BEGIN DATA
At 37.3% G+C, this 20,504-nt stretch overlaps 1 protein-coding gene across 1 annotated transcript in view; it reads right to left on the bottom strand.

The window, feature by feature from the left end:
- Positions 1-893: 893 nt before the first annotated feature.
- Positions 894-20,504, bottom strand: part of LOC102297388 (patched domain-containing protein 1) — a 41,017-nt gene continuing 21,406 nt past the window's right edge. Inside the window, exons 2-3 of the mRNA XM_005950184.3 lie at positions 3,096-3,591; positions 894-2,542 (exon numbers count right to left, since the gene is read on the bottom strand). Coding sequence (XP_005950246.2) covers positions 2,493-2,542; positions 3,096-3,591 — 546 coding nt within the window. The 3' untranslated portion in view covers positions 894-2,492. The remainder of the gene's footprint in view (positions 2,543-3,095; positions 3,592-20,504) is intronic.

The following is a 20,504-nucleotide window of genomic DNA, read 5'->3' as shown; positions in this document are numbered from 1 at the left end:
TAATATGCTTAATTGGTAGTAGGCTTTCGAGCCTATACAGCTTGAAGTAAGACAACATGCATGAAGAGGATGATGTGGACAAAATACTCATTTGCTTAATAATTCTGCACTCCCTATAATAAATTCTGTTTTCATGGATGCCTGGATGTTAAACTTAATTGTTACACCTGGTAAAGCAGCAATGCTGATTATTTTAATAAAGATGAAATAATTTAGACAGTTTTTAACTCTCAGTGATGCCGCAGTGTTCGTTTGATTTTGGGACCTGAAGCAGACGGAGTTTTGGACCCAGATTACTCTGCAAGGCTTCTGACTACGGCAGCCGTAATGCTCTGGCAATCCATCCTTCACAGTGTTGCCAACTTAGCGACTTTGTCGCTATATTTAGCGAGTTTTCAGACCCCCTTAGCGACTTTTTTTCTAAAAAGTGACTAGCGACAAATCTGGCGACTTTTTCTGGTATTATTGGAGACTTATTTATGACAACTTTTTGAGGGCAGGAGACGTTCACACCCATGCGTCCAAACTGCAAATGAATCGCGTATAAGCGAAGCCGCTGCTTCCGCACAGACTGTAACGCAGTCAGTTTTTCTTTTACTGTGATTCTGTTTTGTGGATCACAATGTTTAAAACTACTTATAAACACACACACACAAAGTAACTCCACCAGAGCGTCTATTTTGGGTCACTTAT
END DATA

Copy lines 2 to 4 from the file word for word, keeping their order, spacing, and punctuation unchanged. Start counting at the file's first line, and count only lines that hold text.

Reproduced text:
The window, feature by feature from the left end:
- Positions 1-893: 893 nt before the first annotated feature.
- Positions 894-20,504, bottom strand: part of LOC102297388 (patched domain-containing protein 1) — a 41,017-nt gene continuing 21,406 nt past the window's right edge. Inside the window, exons 2-3 of the mRNA XM_005950184.3 lie at positions 3,096-3,591; positions 894-2,542 (exon numbers count right to left, since the gene is read on the bottom strand). Coding sequence (XP_005950246.2) covers positions 2,493-2,542; positions 3,096-3,591 — 546 coding nt within the window. The 3' untranslated portion in view covers positions 894-2,492. The remainder of the gene's footprint in view (positions 2,543-3,095; positions 3,592-20,504) is intronic.